in Artists Universe 24-01-2013
Camera: Canon EOS 400D, Lens: @ 38mm, ISO:200, Aperture: f5.6, Shutter:1/250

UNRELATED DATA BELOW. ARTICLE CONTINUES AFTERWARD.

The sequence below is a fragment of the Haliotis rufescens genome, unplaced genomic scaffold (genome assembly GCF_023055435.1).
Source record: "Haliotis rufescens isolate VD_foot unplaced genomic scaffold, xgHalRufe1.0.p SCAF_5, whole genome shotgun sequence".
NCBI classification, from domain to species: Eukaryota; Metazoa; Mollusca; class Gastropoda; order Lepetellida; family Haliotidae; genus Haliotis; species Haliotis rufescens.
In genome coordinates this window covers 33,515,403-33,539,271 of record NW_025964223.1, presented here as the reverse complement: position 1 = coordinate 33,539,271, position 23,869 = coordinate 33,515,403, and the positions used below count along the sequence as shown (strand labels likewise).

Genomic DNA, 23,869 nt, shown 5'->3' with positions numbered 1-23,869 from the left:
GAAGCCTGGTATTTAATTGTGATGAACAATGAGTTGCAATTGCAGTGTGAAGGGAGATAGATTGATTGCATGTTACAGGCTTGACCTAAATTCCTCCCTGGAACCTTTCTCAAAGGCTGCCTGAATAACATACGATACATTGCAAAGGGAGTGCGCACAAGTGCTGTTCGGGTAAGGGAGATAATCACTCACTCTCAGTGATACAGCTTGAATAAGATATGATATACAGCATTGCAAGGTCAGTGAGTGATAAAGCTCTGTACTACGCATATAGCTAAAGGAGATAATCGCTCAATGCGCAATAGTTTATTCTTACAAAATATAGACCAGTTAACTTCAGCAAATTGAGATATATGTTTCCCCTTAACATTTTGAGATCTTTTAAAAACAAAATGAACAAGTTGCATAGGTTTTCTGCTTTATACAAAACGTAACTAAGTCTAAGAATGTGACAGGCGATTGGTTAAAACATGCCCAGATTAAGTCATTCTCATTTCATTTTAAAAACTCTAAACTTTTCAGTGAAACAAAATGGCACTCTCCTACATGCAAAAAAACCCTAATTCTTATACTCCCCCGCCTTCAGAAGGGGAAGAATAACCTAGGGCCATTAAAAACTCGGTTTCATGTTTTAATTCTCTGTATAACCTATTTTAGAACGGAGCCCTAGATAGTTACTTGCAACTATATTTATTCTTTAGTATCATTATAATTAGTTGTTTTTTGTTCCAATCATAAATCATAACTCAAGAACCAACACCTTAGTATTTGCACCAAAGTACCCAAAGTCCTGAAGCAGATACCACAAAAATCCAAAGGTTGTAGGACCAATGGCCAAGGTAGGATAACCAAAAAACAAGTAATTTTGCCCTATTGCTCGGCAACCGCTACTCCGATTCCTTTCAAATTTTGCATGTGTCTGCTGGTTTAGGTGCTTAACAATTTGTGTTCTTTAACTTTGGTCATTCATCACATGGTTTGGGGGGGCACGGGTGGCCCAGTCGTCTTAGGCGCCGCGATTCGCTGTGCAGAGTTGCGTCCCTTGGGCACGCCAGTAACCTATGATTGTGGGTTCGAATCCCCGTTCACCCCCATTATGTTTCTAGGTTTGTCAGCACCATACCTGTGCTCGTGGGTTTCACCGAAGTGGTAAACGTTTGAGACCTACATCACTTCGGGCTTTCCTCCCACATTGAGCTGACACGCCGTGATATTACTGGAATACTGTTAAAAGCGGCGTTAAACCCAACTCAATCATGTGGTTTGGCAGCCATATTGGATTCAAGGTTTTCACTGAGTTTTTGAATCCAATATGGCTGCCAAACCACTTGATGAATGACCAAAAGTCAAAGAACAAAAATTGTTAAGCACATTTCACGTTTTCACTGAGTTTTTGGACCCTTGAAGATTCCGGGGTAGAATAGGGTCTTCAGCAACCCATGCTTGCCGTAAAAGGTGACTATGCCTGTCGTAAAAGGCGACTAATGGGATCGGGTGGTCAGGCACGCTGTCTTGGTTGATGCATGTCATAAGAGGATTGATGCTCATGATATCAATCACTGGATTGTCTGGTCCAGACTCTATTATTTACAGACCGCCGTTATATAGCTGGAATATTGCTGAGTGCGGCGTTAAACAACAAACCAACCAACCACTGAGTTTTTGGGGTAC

Situated in the East Neuk (corner) of Fife, Crail is a charming historical port whose harbour is one of the most photographed places in Scotland. For hundreds of years, ships returned to Crail from Scandinavia and northern Europe with hulls full of cargo which were unloaded at the picturesque Crail Harbour. The people aboard left their mark in Crail’s European-styled architecture which features crow-stepped gables, pantiled roofs and outer stairs. In the 12th century, Crail became the first village in the East Neuk of Fife to become a Royal Burgh. This status was essential for commerce but a century later in 1310, Robert the Bruce would seal the medieval importance of the village by granting Crail the privilege of holding a Sunday market. Crail Marketplace grew to become the largest fishing market in Europe. The Mercat Cross still stands here although now it rests on a 17th century shaft. Nearby, you’ll see Crail Tolbooth (1598) which served as the old town gaol and council offices. It sports an unusual weathervane, a copper Crail Capon (smoked haddock) for which Crail was once famous. Conveniently located just next door is the Crail Heritage Centre which also houses the Crail Tourist Information Centre, which is the building shown in this image. John Knox, the preacher, was less than impressed with Crail’s Sunday Market. After listening to a most passionate sermon, residents of Crail were so incensed by his message that they destroyed the beautiful altars and holy images within Crail Church. For many years after the Reformation of 1560, the General Assembly of the Church of Scotland tried without success to force a change of Crail’s market to a weekday.